Published: 26th May 2020
DUTA survey finds 55 pc students do not have books with them to open for DU's Open Book Exam
Only around 17 per cent of the students have devices larger than a smartphone and the majority of them do not have laptops to access online resources or sit for the exams, found the study
More than half the students in Delhi University do not have their books, class notes or reading material available with them to participate in the proposed Open Book Examination (OBE), revealed a survey conducted by the Delhi University Teachers' Association (DUTA). The survey, which had responses from 51,446 students, also said that a staggering 90 per cent of the students felt that they are "not prepared" for the exams. DU currently has an on-campus student strength that is upward of 1.30 lakh across UG and PG streams.
But why do so many students not have basic literature with them? More than 55 per cent of the students have no access to the reading materials, notes or books as they had left for the Holi break when the lockdown was announced. The students told the DUTA office bearers that they have no access to their previous notes and without it, the current study materials make no sense to them. The DUTA office bearers, in an online press conference, suggested that one overarching exam pattern for everyone might not work for this situation and asked the administration to explore alternatives which are not 'discriminatory'.
Only around 17 per cent of the students have devices larger than a smartphone and the majority of them do not have laptops to access online resources or sit for the exams, found the study. "These are times when the students are already depressed and anxious and the administration is only adding to their anxiety. One student told us that his native village has no electricity continuously. He asked for our help. There are more like him who do not have phones or e-resources to sit for the exams," said Dr Rajib Ray, President, DUTA. "We do not have a problem with supplementing formal education with online resources, but this seems to be an attempt to replace teachers in the long run," he added.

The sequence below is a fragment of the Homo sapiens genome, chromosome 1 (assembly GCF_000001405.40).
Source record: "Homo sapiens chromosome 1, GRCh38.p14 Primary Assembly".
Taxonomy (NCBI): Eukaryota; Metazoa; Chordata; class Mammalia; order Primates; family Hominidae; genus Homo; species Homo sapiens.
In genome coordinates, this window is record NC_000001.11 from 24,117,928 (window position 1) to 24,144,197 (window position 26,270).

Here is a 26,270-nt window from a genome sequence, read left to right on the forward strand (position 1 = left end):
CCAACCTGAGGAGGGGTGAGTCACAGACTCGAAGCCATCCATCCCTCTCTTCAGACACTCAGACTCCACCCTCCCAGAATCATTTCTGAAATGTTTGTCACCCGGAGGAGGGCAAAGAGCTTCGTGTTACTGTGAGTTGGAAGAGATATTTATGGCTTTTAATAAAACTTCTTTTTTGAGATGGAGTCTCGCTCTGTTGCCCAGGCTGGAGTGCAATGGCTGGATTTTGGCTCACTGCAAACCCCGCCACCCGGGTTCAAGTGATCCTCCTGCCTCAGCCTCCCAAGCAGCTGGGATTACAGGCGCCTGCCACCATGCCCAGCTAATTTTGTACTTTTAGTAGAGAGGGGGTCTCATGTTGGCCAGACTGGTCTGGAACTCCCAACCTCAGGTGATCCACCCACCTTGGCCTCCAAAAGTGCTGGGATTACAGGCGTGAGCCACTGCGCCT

A total of 38 per cent of students have not been able to access the reading material even if it has been provided to them by the teachers because they do not have enough bandwidth, said the survey report. More than 50 per cent of students reported not receiving material or of inability to access it, added the study. "Only 28 per cent of students have been able to attend more than 50 per cent of the online classes. More than half of the student does not have internet or have slow internet connections and could not access the classes regularly," stated the study.
While 50.2 per cent of the students are Delhi residents, the other half come from across the country. "Only 4.1 per cent of the students live in university hostels, a major chunk, 40.4 per cent of outstation students and have limited access to resources. Since the amount and quality of teaching in the colleges have been uneven, a centralised exam is the worst way to go at this point," said DUTA Treasurer Dr Abha Dev Habib. "We need more consultation with all the parties involved in the issue — there should be a balance between previous exams and internal assessment if we are to consider the other option of marking the final year students," she added.
Alok Ranjan Pandey, Vice-President of DUTA said that the survey was designed keeping the students' interests in mind, "They are the ones who will take the nation forward. We need to take care of them and see to it that we can help them in any way possible." DUTA Secretary, Rajinder Singh, added that the decision was just imposed on the stakeholders without any discussion. "They did not discuss with the stakeholders. Maybe that way it would have been a better decision. They should find a new way that is helpful for all. OBE is not only problematic for the students but for the teachers as well as we are not prepared to frame questions in that manner and neither have we taught the students in a way that will help them in an OBE format," he added.